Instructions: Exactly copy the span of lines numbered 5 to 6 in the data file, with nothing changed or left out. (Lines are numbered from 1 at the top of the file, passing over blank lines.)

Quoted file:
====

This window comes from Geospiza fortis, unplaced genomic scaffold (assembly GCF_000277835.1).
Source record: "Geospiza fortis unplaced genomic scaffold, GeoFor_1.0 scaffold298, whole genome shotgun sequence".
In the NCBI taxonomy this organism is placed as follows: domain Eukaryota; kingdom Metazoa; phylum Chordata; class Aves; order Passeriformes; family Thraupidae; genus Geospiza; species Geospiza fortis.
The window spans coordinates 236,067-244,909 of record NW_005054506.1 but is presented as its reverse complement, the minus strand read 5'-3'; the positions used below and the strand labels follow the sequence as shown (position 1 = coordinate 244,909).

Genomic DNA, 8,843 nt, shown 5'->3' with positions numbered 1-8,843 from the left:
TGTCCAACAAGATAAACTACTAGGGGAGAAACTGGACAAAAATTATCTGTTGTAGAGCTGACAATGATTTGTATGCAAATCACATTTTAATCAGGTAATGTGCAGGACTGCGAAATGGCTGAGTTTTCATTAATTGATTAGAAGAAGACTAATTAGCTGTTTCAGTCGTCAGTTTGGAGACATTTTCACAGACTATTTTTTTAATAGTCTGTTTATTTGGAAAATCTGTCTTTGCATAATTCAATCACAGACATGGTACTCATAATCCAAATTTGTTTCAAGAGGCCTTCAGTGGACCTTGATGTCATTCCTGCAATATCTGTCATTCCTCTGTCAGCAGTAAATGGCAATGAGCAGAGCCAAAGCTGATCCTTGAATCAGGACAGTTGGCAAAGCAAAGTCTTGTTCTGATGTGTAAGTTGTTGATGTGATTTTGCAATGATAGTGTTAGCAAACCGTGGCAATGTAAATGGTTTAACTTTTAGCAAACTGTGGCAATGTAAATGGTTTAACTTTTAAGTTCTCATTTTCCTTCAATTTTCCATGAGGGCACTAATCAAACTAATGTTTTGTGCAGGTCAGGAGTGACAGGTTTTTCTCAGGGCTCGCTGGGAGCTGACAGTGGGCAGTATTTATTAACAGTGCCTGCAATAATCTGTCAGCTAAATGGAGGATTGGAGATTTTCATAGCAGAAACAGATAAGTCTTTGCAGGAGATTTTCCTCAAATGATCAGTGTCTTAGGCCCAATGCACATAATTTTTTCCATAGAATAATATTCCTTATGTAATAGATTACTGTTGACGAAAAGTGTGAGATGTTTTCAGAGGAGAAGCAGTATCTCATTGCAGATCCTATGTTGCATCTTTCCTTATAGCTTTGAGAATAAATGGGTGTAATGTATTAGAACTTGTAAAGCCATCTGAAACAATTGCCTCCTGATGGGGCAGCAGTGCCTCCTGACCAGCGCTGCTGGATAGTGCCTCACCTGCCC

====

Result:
Genomic DNA, 8,843 nt, shown 5'->3' with positions numbered 1-8,843 from the left:
TGTCCAACAAGATAAACTACTAGGGGAGAAACTGGACAAAAATTATCTGTTGTAGAGCTGACAATGATTTGTATGCAAATCACATTTTAATCAGGTAATGTGCAGGACTGCGAAATGGCTGAGTTTTCATTAATTGATTAGAAGAAGACTAATTAGCTGTTTCAGTCGTCAGTTTGGAGACATTTTCACAGACTATTTTTTTAATAGTCTGTTTATTTGGAAAATCTGTCTTTGCATAATTCAATCACAGACATGGTACTCATAATCCAAATTTGTTTCAAGAGGCCTTCAGTGGACCTTGATGTCATTCCTGCAATATCTGTCATTCCTCTGTCAGCAGTAAATGGCAATGAGCAGAGCCAAAGCTGATCCTTGAATCAGGACAGTTGGCAAAGCAAAGTCTTGTTCTGATGTGTAAGTTGTTGATGTGATTTTGCAATGATAGTGTTAGCAAACCGTGGCAATGTAAATGGTTTAACTTTTAGCAAACTGTGGCAATGTAAATGGTTTAACTTTTAAGTTCTCATTTTCCTTCAATTTTCCATGAGGGCACTAATCAAACTAATGTTTTGTGCAGGTCAGGAGTGACAGGTTTTTCTCAGGGCTCGCTGGGAGCTGACAGTGGGCAGTATTTATTAACAGTGCCTGCAATAATCTGTCAGCTAAATGGAGGATTGGAGATTTTCATAGCAGAAACAGATAAGTCTTTGCAGGAGATTTTCCTCAAATGATCAGTGTCTTAGGCCCAATGCACATAATTTTTTCCATAGAATAATATTCCTTATGTAATAGATTACTGTTGACGAAAAGTGTGAGATGTTTTCAGAGGAGAAGCAGTATCTCATTGCAGATCCTATGTTGCATCTTTCCTTATAGCTTTGAGAATAAATGGGTGTAATGTATTAGAACTTGTAAAGCCATCTGAAACAATTGCCTCCTGATGGGGCAGCAGTGCCTCCTGACCAGCGCTGCTGGATAGTGCCTCACCTGCCC